Lately, the economic news has been good. All the major stock indexes (the Dow Jones Industrial Index, NASDAQ, and S&P 500 index) recently reached their all-time highs. The economy is creating jobs. GDP was revised upwards. And the Fed is likely to cut interest rates when they meet at the end of July. Any of these signs taken individually would be enough to give the market a boost. When you put all of them together, it seems crazy to suggest that the market may need a timeout.
But what if it does? And would that be bad for the market?
Why do market extremes invite contrarian views?
Contrarian opinions exist at any time. A not very scientific, but accurate statement is that when the market nears or exceeds all-time highs or lows, it invites contrarian sentiment. Think about it. When one team is heavily favored to win a big game, it’s not uncommon to see the betting line start to move in favor of the underdog as the game gets closer. Why? If “everybody” is betting one way, it may be smart to make a contrarian bet.
It’s the same way with markets, which don’t move in the same way all the time. When a market nears a top or a bottom, some investors will hedge their investments. In the event of a rising market, they are trying to avoid a loss or simply take some profits. In the case of a falling market, they are hoping to be the first in on a potential rebound. With that in mind, it’s not unreasonable to believe that the market may be ready to take a pause simply because the momentum is so bullish.
Are technical signals pointing to a correction?
According to Carley Garner, an analyst at DeCarley Trading.com, several signals are pointing to an S&P 500 Index around 2,700.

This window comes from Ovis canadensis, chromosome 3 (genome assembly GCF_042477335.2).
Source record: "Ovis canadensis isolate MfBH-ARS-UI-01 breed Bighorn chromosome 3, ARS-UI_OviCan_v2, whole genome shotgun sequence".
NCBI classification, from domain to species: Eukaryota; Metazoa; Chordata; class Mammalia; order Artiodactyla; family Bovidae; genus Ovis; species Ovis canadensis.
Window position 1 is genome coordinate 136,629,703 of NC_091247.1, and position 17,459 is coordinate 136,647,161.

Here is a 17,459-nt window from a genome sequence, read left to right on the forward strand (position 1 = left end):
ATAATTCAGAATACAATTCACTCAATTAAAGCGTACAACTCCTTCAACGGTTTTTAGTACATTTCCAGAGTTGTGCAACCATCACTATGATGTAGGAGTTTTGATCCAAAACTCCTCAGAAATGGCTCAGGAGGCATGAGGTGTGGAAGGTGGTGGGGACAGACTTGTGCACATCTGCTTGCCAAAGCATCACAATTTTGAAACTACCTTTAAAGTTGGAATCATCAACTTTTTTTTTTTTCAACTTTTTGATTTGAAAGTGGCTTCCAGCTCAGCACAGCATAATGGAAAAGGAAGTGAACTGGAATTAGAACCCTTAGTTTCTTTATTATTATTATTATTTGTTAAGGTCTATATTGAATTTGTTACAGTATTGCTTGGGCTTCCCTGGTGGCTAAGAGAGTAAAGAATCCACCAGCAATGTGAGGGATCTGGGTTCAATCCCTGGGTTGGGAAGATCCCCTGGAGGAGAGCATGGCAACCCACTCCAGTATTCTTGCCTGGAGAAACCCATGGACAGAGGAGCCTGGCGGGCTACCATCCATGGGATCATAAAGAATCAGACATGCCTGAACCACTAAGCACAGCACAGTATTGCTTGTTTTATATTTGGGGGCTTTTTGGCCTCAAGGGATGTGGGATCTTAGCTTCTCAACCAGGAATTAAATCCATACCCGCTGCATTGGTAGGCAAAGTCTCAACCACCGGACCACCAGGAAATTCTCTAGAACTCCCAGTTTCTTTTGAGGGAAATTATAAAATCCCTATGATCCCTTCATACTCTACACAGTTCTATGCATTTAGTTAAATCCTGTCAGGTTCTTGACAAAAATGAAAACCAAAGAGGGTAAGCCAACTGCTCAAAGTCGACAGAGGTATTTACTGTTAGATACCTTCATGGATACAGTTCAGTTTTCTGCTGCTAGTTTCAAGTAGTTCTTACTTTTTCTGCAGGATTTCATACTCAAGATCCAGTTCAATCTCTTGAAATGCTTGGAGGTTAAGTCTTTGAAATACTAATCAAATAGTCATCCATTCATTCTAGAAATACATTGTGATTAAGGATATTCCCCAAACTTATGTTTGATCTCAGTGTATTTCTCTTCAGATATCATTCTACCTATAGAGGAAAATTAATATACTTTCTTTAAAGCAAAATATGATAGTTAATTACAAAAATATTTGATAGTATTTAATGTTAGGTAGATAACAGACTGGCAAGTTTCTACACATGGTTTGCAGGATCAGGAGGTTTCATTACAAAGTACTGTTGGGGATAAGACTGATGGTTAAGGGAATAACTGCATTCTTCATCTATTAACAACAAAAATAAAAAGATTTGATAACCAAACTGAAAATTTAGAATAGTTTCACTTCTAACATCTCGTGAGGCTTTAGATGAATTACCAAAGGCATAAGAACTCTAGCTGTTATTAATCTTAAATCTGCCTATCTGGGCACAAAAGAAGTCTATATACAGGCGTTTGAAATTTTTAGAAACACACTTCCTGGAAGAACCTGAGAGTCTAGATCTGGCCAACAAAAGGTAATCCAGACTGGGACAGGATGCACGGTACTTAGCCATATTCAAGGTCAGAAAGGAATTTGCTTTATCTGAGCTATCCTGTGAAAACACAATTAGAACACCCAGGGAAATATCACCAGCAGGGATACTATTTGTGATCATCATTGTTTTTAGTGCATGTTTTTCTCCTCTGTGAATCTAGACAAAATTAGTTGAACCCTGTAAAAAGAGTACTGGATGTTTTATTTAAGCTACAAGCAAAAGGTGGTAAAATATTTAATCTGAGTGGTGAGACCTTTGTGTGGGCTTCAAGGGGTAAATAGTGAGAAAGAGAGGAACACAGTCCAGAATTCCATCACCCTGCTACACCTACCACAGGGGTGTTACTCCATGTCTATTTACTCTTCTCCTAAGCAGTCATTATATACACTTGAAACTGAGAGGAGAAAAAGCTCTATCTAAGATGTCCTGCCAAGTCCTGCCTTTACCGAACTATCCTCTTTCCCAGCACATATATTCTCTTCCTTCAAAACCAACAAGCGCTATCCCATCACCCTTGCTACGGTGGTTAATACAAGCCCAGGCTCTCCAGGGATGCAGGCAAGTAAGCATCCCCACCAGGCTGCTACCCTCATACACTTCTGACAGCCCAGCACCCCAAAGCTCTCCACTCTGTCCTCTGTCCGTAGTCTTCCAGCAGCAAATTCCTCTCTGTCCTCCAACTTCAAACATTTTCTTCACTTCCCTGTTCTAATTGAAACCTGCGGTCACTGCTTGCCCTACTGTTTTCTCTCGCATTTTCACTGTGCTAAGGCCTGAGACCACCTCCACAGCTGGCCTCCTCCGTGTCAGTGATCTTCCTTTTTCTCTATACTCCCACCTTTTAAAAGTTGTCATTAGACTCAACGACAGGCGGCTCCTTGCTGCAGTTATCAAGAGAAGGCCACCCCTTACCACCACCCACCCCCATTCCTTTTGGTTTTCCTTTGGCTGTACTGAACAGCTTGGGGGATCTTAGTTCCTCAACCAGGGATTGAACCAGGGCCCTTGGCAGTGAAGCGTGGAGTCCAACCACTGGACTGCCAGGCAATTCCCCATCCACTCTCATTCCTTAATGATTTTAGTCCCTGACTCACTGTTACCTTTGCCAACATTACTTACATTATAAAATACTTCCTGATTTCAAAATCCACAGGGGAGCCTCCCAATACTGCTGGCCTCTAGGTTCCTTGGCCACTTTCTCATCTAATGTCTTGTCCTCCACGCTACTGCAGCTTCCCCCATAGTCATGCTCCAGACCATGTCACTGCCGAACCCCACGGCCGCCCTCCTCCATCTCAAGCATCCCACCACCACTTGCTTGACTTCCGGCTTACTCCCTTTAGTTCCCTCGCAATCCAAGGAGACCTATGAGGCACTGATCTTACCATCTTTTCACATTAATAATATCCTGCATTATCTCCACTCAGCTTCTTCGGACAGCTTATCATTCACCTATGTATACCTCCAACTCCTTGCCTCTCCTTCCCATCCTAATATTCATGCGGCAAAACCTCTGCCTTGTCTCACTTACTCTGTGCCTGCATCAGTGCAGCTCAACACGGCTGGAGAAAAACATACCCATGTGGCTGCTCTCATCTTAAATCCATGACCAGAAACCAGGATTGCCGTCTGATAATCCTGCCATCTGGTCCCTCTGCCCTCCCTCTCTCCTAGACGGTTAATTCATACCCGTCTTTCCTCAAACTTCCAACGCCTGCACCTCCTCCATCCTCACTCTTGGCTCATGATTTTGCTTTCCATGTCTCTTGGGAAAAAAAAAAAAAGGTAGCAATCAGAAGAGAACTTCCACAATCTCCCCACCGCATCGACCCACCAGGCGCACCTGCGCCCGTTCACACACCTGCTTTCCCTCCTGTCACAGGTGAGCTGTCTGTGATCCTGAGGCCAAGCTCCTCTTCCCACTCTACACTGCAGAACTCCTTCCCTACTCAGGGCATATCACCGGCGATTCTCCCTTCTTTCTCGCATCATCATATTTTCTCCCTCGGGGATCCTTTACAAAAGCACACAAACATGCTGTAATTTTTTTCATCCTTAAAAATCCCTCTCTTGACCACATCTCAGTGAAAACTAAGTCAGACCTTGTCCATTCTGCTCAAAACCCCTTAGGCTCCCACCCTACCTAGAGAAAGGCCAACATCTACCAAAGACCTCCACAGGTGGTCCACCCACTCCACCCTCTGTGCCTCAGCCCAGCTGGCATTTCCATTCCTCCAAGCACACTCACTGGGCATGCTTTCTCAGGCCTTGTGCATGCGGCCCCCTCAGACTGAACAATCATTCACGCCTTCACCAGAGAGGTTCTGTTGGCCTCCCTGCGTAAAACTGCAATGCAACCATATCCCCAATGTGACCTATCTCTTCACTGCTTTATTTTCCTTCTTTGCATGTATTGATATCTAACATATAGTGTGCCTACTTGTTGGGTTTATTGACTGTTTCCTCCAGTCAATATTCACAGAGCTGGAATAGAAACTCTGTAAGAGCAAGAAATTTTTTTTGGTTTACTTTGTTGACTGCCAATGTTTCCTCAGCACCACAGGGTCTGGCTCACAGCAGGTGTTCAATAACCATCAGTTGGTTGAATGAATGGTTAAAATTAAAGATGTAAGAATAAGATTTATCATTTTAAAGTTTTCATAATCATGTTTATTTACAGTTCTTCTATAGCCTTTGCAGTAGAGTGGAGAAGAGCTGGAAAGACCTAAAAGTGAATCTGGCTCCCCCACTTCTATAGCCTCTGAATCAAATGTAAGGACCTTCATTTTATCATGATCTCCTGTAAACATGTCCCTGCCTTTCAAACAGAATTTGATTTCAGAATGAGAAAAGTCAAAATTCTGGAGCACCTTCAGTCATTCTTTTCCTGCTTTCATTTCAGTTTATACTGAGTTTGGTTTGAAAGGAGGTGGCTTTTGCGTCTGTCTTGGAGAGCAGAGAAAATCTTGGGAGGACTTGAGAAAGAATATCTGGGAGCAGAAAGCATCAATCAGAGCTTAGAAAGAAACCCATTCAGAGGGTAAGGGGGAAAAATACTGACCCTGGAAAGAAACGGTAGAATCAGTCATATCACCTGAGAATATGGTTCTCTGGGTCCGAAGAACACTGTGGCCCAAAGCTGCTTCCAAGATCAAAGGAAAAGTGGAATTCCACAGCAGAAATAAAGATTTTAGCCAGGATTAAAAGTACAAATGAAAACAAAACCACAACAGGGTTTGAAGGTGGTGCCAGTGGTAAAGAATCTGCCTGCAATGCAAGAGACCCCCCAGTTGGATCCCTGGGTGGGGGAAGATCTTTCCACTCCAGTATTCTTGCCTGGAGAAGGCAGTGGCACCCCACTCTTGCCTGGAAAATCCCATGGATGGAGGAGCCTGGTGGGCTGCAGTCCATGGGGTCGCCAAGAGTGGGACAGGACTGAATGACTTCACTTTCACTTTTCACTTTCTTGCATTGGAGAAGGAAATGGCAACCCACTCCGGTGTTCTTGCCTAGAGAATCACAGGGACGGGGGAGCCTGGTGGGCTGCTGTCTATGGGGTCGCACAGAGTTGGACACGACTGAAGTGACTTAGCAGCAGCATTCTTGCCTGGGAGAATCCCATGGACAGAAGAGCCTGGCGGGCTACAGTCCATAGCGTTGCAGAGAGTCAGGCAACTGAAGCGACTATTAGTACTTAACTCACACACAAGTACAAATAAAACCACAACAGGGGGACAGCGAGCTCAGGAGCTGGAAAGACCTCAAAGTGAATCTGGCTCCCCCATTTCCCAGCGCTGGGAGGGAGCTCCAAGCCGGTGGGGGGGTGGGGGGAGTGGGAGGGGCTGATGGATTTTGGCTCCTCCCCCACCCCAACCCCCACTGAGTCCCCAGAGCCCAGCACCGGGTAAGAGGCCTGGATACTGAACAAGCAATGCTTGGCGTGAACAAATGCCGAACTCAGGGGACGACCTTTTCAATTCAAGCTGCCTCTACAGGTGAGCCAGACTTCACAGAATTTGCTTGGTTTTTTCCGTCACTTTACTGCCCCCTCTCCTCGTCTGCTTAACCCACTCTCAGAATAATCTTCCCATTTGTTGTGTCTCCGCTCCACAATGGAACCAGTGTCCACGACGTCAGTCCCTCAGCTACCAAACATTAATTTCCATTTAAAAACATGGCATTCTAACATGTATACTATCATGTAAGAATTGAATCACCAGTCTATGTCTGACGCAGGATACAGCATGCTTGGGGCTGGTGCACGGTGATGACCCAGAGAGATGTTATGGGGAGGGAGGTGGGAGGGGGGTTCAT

- The S&P 500 Index has jumped 28% (650 points) since the low reached in December during the market-wide meltdown.
- The S&P 500 has had a strong seasonal correlation. Over the past 15 years, the S&P has frequently peaked in July and declined in August.
- The major exchanges may already be pricing in all the good news (e.g. an interest rate cut, a potential trade deal with China) leaving the market with less upside room than some think.
- The Relative Strength Index (RSI) which measures momentum is nearing an overbought level of 70 and at least one oscillator, the Williams %R oscillator is already showing the index as extremely overbought.
The markets are different in August and September
I’m not claiming there is a seasonal effect in the markets. When it comes to seasonal patterns, trends are about as accurate as saying you should only plan for a picnic when it’s sunny. Nevertheless, there is some truth to that statement. When technical indicators are pointing to the possibility of a correction, it can lend extra weight to the fact that August and September are two very different months for the market.
In August, trading volume tends to be light. Many traders, particularly institutional investors are not actively trading positions. In some cases, this can cause the market to go up or down on low volume, which is typically a false reading. September, however, brings the opposite problem. Known as the September Effect, the de facto beginning of fall is a time when traders re-enter the market and enter or exit positions that they have been studying. Also, September is the end of the fiscal year for many mutual funds which means that fund managers will be looking to sell losing positions before their fiscal year closes.
Corrections are normal and should not be feared
A correction is not an unusual occurrence, even during bull markets. Technically, a correction is called when a major index (e.g. DJIA, NASDAQ, S&P 500 Index) falls at least 10 percent below its most recent high. In fact, just in the last 38 years, the United States markets have experienced 37 corrections which have caused the S&P 500 to fall an average of 15.6 percent. Of these corrections, however, only 10 were the harbinger of a bear market. Nearly 70 percent of the time, the market has either continued its bullish ways or transitioned from a bear market to a bull market.
However, as investors experienced in 2018, corrections tend to be temporary and when they correct during a bull market, the market has a tremendous opportunity to move higher. The markets experience two corrections in 2018. The first correction occurred in February when the Dow (10.4 percent) and the S&P 500 (10.2 percent) both fell to correction levels below their late January peaks. Then in December, both the DJIA and the S&P 500 fell over 10 percent with the S&P falling over 15%. In both cases, the market rebounded to make up their losses and continue to higher highs.